Tuesday, 24 June 2014

Punk AND Cyber in Always Never Now by Will Hindmarch

Always Never Now by Will Hindmarch successfully fuses cyber and punk, augmenting Lady Blackbird's system and adding twists. Split into player's handbook and scenario for the GM, it's deep, familiar and exceptionally well thought through. Good writing draws you into the dark world of mega-corporations that - worryingly - is starting to look like our own. Like it's inspiration, Always Never Now is billed as a single scenario but I think that plays down the huge amount of gaming it will spawn.

Choose a character

Always Never Now comes with six pre-made character that build a refreshingly interesting cyberpunk team: ex corporate security, counter-intelligence ninja, inter-corporation operative, spy infiltrator, engineer tank and paramedic surgeon. The balance is excellent between them; each are handy in a fight and there is enough separation and overlap to make a subset selection work as well as a whole team. Having spent years cajoling the misanthropes around my table to build a coherent team, I bow to the masterful balance.

The descriptions are excellent and character imagery (funded by successful Kickstarter) are apt and excellent. Players will have these character sheets on the table during the whole game, so making them evocatively beautiful is very important.

System of words

Always Never Now takes Lady Blackbird's rules and performs back street bionic augmentation. For those unacquainted with Lady Blackbird, it combines the semantics of words that describe your character and die rolls. Your character has a number of traits, broad descriptions of a skill area. Each trait has a number of tags, which are more specific things that character can do.

For example, the Trait Infiltrator has the tags Stealthy, Perceptive, Quick, Subtle, Agile etc. It is up to the player to negotiate for as many dice as possible.

When a player needs to perform an action, they begin with a single die (any will do) and add one extra die for the appropriate trait and then another for each appropriate tag. Each die has a 50/50 of being a success (use 4+ on a D6, or odds/evens or your choice!). Difficulty is set by the number of successes you need.

When you fail an action, the GM will assign you a condition, one of: Angry, Exhausted, Impaired, Hunted, Trapped, Recognized. These drive the narrative, adding flavour to the story. Each Character also has a Key, which is a facet that is particular to that character. When you use that Key during play, then you pick up experience points to spend later. An example key is Key of the Comedian, the character makes jokes and when they're funny - they get an XP. Finally, each character gets an Edge that they can use once per session to help die rolls in certain situations or steer the narrative.

The rules are well explained and the examples are both informative and setting-flavoured.

A story game, with a story

Story games that fail to incite story trigger an allergic reaction in me. Always Never Now requires no anti-histamine. The scenario file that accompanies the player file is a complete adventure that you can pick up and run straight away. This is the crux of Always Never Now - there is a lot to read but it's so well written that it is a joy. There is a little fat to trim in the player file but it never gets in the way.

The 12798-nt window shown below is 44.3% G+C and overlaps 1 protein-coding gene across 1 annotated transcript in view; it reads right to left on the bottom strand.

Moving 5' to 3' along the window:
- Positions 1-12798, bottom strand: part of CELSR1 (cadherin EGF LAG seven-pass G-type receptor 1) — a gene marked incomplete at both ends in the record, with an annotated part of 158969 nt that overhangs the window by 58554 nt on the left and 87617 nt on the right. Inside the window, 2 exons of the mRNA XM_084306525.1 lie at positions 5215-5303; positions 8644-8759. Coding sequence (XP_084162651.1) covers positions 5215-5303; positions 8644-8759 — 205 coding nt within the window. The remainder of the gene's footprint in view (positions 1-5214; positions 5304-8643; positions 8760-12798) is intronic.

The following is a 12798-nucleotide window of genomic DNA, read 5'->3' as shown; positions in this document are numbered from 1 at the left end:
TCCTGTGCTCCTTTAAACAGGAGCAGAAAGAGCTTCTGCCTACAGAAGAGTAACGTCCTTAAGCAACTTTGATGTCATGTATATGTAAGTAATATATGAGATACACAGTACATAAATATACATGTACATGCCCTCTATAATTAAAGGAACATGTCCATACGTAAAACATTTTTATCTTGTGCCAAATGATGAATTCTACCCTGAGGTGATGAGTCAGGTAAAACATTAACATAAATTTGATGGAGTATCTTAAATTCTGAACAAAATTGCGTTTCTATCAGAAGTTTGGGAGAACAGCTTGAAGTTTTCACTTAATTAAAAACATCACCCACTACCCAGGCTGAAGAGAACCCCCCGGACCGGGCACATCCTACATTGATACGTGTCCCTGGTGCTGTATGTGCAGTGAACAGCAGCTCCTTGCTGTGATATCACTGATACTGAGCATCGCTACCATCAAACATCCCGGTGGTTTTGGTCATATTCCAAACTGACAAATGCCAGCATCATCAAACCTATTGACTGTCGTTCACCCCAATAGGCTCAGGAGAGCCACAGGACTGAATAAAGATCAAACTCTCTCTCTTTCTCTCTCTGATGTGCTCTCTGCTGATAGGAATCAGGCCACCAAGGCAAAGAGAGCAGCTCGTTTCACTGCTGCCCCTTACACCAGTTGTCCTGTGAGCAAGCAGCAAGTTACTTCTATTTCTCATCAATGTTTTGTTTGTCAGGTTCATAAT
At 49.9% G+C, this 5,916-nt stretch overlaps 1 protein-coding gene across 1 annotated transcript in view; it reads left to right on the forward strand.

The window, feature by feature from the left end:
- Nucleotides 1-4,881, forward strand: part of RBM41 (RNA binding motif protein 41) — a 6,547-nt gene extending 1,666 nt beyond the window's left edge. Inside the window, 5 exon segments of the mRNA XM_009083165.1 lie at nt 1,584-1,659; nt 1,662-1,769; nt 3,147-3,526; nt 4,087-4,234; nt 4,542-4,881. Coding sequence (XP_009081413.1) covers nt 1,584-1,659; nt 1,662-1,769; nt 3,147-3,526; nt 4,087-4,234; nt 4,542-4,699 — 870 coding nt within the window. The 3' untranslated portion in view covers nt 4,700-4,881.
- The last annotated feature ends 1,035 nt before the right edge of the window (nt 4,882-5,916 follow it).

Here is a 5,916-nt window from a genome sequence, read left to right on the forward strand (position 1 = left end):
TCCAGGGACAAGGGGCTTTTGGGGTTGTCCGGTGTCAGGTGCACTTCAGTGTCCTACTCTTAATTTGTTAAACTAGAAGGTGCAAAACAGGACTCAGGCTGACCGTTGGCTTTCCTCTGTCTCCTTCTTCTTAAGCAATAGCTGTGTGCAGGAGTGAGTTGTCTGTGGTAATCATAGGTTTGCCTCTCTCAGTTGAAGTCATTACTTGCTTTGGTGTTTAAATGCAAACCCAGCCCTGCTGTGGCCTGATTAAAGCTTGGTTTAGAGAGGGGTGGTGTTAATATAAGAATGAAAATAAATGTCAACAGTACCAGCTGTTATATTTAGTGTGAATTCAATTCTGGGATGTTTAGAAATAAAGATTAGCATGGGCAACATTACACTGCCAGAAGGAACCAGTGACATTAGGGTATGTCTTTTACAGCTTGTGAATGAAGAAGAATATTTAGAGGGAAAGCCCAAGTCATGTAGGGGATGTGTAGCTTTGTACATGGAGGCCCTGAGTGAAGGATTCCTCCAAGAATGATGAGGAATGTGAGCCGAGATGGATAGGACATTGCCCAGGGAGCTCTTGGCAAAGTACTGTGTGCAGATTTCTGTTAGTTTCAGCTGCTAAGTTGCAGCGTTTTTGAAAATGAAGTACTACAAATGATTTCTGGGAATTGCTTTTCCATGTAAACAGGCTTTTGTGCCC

The scenario is formalised and organised into a series of scenes. After each scene, the players can choose from a number of new scenes depending on the clues they uncover. They can also have a recovery scene where they plot, plan, rearm and get ready to punk it up some more. Coupled with a neat diagram that acts as an in-game aide-mémoire, it's a neat way of presenting a scenario to a GM. A simplified Choose Your Own Adventure.

The setting is luscious. Twisting and embellishing the familiar, regressing some aspects and progressing others (the secret of good cyberpunk). Technocracy are a ruling elite, driven by complex whims and power thirst. Megacorps and subsidiaries sprawl over a broken earth and a good balance of available technologies. The opening paragraph in the introduction is one of the best I've ever read.

Fine tuning

The cover of Always Never Now does not adequately represent the high quality of the insides and for me, that's a problem. After click download, it's the first thing that the a prospective GM is going to see and they really should be more WOW'd by it. I'd make a montage of the character art at the very least. The long form of writing is difficult to use as a reference; a contents/index would help, as would more sub headings and better marked examples. I wonder if some might not get the movie references, so I would hyperlink those to Wikipedia. There's a neat description of roleplay for newbies but as I imagine that 90% of the readers will have played before, a quick jump link to the story game specific stuff would be handy.

I like the descriptions of Details, Beats and Moments as a description of building a successful scene but the writing gets a little fluffy round there and I think tightening it up would make it easier to understand. On first read through, it feels like rules bloat when it isn't at all - just putting definitions on techniques to help those people who have not had much control over the narrative before.

Always Now, not Never

One-shots might put you off but Always Never Now is no ordinary one-shot. It's a self-contained cyberpunk campaign that is ready to print-and-run. The standard of writing is high, which is vital for a good story game and although it might need a little boiling down in places, the depth and breadth of setting is a delight. If you have a bubbling interest in running a story game, then Always Never Now is an excellent choice.

Thank you to Will for sharing.

Monday, 2 June 2014

Rewired Revised by R.E. Davis is tasty Cyberpunk. OM NOM.

Rewired Revised by R. E. Davis is not the "Quick and Dirty Cyberpunk RPG", it is "The Free Cyberpunk RPG of perfect proportion". A solid system, well written, well presented and lots of support. Join me in a punk voyage from brain-jacked cortex static to Irish Stew. Yes, Irish Stew...

The taste of character

Before jacking your punk up to the retinas, you need slam down 13 points across your Chrome (strength), Wires (reflexes), Signal (influence) and Data (intelligence). They're attribute carrion to Awareness, Initiative, Toughness, Defense, Firewall (cyberspace rating), Carry Capacity and Edge. Not yet washed out by cortex static? Slap down mad skills, pick some perks; they'll turn you from forgettable Joe to gutter celebrity in a heartbeat.